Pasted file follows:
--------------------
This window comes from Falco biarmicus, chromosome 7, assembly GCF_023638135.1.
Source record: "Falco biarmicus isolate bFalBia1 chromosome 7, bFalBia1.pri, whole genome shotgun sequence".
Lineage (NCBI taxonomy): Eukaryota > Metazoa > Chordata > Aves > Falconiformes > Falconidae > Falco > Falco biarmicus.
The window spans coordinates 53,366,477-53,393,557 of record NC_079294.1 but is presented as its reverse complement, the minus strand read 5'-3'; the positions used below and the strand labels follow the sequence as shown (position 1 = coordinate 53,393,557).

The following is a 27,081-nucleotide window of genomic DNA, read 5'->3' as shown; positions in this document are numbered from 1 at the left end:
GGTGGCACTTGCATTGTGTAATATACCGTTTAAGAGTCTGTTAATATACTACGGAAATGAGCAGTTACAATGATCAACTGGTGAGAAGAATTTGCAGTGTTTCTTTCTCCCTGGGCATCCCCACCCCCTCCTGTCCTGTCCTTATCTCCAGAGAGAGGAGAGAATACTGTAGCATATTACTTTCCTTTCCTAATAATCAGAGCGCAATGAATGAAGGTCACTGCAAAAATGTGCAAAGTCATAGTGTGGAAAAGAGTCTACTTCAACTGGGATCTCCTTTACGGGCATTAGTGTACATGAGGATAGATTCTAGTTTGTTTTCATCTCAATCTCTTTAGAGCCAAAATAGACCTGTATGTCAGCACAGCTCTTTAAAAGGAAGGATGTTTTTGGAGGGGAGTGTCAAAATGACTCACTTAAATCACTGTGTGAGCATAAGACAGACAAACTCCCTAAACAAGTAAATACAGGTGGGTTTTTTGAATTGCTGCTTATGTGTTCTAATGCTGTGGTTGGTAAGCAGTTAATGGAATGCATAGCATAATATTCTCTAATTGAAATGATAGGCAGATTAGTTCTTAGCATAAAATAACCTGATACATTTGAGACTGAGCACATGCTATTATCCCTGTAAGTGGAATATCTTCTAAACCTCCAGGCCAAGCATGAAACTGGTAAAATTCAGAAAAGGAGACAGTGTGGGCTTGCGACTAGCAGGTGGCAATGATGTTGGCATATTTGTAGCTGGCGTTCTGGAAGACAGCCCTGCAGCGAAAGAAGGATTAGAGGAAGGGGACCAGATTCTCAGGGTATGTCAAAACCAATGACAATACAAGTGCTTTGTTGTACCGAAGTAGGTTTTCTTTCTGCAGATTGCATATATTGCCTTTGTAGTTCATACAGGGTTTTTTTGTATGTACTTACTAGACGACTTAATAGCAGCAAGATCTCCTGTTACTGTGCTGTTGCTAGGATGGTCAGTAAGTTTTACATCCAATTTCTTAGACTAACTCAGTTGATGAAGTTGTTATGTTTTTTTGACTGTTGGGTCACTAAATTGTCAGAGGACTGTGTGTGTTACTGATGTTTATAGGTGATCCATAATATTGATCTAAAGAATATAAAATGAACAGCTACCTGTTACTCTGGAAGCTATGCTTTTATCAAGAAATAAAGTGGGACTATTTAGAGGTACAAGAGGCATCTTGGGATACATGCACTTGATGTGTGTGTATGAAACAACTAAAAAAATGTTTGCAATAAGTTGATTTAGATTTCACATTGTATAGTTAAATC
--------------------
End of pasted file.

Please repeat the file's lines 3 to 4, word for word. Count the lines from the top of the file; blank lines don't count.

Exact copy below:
Lineage (NCBI taxonomy): Eukaryota > Metazoa > Chordata > Aves > Falconiformes > Falconidae > Falco > Falco biarmicus.
The window spans coordinates 53,366,477-53,393,557 of record NC_079294.1 but is presented as its reverse complement, the minus strand read 5'-3'; the positions used below and the strand labels follow the sequence as shown (position 1 = coordinate 53,393,557).